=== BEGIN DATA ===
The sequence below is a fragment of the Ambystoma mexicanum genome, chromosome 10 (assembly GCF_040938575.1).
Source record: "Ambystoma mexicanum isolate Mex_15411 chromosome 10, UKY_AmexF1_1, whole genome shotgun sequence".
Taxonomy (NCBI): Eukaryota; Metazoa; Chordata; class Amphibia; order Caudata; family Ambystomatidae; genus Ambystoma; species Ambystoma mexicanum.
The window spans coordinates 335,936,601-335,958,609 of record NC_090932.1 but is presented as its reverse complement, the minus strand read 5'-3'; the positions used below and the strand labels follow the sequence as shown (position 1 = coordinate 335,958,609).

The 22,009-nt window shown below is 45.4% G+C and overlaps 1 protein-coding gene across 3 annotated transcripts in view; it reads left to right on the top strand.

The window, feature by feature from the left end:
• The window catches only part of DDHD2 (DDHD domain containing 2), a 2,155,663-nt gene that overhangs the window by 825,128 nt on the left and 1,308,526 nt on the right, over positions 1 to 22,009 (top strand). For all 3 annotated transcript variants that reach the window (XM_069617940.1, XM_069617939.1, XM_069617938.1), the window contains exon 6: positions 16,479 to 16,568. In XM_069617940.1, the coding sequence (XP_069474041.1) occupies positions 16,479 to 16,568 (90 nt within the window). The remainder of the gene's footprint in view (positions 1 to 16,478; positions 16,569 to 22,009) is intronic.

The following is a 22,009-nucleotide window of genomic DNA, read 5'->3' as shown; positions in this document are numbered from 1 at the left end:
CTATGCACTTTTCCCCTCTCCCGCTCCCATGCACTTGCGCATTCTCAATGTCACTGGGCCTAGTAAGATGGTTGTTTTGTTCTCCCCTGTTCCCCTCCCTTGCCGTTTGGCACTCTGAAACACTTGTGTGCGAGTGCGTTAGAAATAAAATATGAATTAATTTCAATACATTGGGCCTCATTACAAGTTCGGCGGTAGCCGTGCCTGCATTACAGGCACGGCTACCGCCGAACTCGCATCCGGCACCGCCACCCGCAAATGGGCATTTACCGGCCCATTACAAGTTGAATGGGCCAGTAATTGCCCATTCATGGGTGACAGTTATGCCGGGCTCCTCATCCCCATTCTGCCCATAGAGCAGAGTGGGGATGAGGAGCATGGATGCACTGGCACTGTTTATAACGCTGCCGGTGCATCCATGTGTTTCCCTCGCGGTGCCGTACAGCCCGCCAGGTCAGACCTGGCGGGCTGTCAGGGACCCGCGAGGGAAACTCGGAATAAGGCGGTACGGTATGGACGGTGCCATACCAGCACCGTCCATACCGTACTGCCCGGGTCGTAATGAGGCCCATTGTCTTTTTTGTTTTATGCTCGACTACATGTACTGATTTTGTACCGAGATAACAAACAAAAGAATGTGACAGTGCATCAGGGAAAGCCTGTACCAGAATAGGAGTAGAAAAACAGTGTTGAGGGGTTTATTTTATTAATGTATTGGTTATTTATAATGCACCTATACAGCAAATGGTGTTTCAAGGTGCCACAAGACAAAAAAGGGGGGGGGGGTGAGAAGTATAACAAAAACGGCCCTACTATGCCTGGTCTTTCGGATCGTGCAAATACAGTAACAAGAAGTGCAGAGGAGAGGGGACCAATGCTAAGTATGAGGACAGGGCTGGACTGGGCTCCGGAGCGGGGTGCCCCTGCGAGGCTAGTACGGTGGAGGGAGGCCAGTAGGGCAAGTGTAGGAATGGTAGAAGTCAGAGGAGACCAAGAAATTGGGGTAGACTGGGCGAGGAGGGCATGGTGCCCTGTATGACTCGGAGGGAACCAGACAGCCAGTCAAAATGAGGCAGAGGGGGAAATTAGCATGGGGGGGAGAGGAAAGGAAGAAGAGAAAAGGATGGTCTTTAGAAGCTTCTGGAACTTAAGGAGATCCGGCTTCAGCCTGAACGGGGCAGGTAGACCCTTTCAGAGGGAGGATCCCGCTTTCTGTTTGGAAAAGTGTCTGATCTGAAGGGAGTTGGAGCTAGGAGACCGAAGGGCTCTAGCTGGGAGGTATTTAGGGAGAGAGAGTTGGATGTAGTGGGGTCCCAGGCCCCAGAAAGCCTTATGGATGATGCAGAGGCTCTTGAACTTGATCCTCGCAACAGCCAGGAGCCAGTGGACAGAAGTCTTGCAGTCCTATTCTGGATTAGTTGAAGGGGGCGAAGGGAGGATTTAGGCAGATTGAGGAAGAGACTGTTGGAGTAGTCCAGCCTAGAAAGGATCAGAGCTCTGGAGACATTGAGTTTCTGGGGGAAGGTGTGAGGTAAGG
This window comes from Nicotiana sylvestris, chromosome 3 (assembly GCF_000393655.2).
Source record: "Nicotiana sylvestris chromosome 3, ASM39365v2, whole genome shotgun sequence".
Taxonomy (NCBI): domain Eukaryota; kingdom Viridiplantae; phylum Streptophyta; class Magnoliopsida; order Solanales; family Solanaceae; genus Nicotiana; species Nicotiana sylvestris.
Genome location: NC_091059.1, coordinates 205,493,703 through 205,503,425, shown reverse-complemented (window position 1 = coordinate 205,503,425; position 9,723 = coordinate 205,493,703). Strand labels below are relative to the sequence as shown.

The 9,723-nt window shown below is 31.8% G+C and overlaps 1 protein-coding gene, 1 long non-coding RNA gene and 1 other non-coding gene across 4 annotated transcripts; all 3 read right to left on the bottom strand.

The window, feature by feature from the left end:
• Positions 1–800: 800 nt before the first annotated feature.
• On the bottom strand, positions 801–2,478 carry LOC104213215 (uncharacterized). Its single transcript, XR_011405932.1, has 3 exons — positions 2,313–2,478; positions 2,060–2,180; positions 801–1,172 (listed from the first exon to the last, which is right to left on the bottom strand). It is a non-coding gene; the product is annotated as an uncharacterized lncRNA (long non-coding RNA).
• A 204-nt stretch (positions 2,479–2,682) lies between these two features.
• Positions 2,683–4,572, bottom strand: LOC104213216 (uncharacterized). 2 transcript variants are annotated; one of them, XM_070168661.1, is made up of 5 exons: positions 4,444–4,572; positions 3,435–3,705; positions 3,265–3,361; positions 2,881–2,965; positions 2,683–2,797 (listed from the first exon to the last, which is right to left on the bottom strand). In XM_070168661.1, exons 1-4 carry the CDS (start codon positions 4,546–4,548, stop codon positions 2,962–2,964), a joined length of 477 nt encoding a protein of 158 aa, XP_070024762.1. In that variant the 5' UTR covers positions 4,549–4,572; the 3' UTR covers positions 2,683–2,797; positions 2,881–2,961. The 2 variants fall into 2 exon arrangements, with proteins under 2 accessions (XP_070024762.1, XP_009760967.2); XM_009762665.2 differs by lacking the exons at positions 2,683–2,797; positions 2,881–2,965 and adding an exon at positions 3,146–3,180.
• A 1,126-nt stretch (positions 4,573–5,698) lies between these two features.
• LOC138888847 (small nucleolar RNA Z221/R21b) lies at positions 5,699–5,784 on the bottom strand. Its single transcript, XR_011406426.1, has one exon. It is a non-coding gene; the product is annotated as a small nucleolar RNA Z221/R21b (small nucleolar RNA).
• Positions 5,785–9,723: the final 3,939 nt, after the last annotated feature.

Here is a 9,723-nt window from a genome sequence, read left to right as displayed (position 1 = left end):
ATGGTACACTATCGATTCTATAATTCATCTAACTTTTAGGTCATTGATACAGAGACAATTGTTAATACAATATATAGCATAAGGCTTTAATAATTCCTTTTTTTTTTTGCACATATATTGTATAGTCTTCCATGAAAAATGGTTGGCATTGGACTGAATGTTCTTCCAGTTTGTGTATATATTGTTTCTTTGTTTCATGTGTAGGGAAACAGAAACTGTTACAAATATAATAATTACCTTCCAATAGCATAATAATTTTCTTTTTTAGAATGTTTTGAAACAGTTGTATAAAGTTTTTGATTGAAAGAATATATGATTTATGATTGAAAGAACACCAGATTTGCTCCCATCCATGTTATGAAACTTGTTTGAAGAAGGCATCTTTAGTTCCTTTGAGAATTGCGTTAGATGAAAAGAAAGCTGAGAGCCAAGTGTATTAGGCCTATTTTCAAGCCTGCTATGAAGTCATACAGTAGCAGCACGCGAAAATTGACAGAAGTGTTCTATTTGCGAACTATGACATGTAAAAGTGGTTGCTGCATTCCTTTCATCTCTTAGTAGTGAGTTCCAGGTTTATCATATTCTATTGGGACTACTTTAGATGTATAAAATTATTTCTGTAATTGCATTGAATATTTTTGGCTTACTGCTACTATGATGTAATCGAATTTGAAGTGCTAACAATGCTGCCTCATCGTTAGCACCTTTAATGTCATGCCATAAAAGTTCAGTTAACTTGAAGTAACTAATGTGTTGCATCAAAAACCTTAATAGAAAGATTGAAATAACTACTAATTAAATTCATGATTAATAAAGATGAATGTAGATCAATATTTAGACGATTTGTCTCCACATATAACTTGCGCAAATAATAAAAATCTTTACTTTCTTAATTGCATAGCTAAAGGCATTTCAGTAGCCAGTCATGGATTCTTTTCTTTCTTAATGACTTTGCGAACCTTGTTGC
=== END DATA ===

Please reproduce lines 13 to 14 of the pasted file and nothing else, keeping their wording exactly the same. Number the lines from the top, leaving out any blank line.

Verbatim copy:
Genome location: NC_091059.1, coordinates 205,493,703 through 205,503,425, shown reverse-complemented (window position 1 = coordinate 205,503,425; position 9,723 = coordinate 205,493,703). Strand labels below are relative to the sequence as shown.

The 9,723-nt window shown below is 31.8% G+C and overlaps 1 protein-coding gene, 1 long non-coding RNA gene and 1 other non-coding gene across 4 annotated transcripts; all 3 read right to left on the bottom strand.